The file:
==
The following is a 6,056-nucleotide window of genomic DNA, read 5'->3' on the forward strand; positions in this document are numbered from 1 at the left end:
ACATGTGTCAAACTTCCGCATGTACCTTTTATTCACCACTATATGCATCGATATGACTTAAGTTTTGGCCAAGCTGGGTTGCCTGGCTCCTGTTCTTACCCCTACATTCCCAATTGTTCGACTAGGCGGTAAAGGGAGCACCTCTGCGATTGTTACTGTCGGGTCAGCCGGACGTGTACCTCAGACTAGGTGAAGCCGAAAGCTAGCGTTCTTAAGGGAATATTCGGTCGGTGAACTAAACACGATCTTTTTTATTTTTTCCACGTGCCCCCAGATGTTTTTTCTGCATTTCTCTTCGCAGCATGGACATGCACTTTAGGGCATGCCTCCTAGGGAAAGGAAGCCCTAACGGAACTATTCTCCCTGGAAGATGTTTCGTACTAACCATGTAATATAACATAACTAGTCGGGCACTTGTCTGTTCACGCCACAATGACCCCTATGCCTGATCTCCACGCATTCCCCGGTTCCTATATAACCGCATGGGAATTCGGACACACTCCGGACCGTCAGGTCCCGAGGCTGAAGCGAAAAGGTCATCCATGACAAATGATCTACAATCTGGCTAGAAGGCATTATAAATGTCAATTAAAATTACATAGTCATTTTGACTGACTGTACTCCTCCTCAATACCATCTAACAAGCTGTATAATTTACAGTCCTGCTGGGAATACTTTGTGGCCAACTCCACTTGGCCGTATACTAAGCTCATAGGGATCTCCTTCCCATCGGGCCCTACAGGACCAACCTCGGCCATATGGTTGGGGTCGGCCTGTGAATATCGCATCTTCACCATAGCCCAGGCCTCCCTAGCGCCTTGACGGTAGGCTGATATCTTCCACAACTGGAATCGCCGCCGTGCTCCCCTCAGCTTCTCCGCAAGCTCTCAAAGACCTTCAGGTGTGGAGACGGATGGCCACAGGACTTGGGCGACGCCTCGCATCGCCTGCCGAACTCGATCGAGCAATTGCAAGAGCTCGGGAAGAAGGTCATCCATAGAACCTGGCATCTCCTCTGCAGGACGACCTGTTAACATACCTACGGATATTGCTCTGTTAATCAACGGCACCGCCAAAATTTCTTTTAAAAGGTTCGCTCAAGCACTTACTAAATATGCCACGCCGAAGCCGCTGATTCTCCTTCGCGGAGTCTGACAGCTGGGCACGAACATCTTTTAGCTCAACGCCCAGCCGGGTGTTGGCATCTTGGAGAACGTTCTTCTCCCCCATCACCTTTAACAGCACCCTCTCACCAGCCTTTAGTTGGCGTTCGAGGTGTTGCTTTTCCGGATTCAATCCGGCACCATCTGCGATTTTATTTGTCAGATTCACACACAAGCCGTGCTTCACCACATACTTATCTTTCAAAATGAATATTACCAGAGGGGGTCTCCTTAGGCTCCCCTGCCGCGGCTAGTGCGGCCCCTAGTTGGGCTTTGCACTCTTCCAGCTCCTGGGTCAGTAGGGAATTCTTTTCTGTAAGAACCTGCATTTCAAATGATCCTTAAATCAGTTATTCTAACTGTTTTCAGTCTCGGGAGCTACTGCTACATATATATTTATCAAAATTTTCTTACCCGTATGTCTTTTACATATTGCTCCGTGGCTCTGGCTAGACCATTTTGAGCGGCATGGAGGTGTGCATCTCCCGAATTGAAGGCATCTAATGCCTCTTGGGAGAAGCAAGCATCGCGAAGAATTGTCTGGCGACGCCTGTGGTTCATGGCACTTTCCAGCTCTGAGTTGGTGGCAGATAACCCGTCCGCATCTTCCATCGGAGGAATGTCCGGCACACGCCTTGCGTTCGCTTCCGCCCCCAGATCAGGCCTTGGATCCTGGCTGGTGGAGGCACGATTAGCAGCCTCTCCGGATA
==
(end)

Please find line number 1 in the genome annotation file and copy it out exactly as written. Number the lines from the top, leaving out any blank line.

The following is a 6,056-nucleotide window of genomic DNA, read 5'->3' on the forward strand; positions in this document are numbered from 1 at the left end: